Reducing costs

Additionally, are drones helping save organizations significant costs. Instead of deploying trucks, or helicopters to survey and inspect wide ranges of terrain, a drone can be launched within minutes for a fraction of the cost. And with added aerial visibility and intelligence, in the event of an alarm sound or emergency, a drone can quickly get eyes on a situation, and help operators and those who are less experienced better determine the right resources to manage a situation, instead of deploying tools that ultimately wouldn’t be needed.

Increasing safety for all

For less experienced workers, understanding the safety risks of the field is pertinent, and knowing how to respond to an emergency can help save resources and even lives. Luckily, smart operators are using drones for emergency response and helping to enhance situational awareness. With the ability to give incoming talent a first-hand and up-close look at an emergency, new workers are able to see exactly what’s needed to mitigate and fix an issue. For example, before operators make a decision to respond to an emergency like a fire, spill, or gas leak, operators can quickly deploy a drone to get aerial pictures of a site and make accurate decisions. And with real-time aerial visibility giving them a holistic view of an emergency, operators, and first-responders are able to turn to drones for enhanced situational awareness and pinpoint areas of danger instead of entering one blindly.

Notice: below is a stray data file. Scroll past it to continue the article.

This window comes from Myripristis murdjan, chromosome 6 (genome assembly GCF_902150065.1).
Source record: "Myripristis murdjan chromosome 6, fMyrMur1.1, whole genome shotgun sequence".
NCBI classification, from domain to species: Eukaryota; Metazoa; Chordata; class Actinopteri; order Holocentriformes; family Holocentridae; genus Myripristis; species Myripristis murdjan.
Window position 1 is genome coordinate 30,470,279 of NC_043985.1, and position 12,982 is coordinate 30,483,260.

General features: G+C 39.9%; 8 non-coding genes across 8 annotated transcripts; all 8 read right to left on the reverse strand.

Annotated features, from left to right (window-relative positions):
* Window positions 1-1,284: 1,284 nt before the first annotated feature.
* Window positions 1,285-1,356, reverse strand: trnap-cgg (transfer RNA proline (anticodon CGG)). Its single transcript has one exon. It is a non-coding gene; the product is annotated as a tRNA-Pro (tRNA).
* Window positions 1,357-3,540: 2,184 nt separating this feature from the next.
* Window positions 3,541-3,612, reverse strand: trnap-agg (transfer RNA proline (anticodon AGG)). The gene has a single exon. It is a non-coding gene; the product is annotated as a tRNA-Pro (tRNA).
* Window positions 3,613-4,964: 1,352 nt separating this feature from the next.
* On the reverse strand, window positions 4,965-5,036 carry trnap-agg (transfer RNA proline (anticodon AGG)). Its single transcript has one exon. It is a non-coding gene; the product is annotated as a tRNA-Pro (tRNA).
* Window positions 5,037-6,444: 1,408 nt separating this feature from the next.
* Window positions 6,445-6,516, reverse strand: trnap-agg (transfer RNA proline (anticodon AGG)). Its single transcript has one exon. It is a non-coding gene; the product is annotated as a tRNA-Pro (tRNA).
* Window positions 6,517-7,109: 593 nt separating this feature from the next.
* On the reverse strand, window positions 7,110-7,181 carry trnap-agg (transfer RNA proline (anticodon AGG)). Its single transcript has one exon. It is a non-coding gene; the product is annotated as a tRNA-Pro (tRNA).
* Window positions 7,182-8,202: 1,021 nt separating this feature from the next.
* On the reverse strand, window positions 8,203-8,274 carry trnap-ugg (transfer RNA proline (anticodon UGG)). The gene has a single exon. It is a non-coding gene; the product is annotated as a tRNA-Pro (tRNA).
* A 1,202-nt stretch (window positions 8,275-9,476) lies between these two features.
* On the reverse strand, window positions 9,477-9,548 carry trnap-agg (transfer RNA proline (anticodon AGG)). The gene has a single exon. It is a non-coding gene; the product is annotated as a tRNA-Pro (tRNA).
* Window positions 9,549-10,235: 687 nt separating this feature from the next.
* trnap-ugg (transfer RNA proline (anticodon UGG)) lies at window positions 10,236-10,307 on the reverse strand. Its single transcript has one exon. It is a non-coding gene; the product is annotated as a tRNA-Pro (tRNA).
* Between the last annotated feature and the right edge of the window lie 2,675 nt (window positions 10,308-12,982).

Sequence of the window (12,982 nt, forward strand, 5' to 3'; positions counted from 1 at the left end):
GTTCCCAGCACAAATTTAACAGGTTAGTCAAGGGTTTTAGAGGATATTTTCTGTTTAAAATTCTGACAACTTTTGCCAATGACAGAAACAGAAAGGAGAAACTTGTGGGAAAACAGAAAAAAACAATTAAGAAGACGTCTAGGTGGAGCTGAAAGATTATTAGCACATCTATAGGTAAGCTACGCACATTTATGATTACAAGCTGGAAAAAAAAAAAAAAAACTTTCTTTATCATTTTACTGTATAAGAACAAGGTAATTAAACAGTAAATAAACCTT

All team members can deploy a drone

For oil and gas operators who might be considering starting a program, today’s technology makes it easier than ever to implement drones into daily operations. With functionality and features like geo-fencing and obstacle avoidance technology, nearly anyone — seasoned vet or incoming hire — can easily and safely deploy a drone to get a quick, detailed, and zoomed-in view of assets that may be hard to view, without worrying about crashing or destroying an asset. Additionally, by integrating enhanced technology like FLIR infrared and thermal cameras, seasoned operators can help less experienced workers better identify irregularities in the field, including hot spots that may cause dangerous situations like fires.

Today, drones are one of the keys to attracting and retaining top incoming talent. With the ability to enable trusted experts real-time visibility in the field from anywhere in the world to better train and empower the younger workforce, drones are providing new ways to help improve operational efficiencies, reduce costs, and increase safety. Offering opportunities for incoming talent to use innovative, new technology and help lead a new era of digitization and insights, while also getting a full, holistic understanding of oil and gas operations from seasoned vets, drone technology is not only a smart way to bring in new talent, but also helps bridge the gap between operators with legacy knowledge and driving green and ready-to-learn talent.

News, Oil & GasNicole Amsler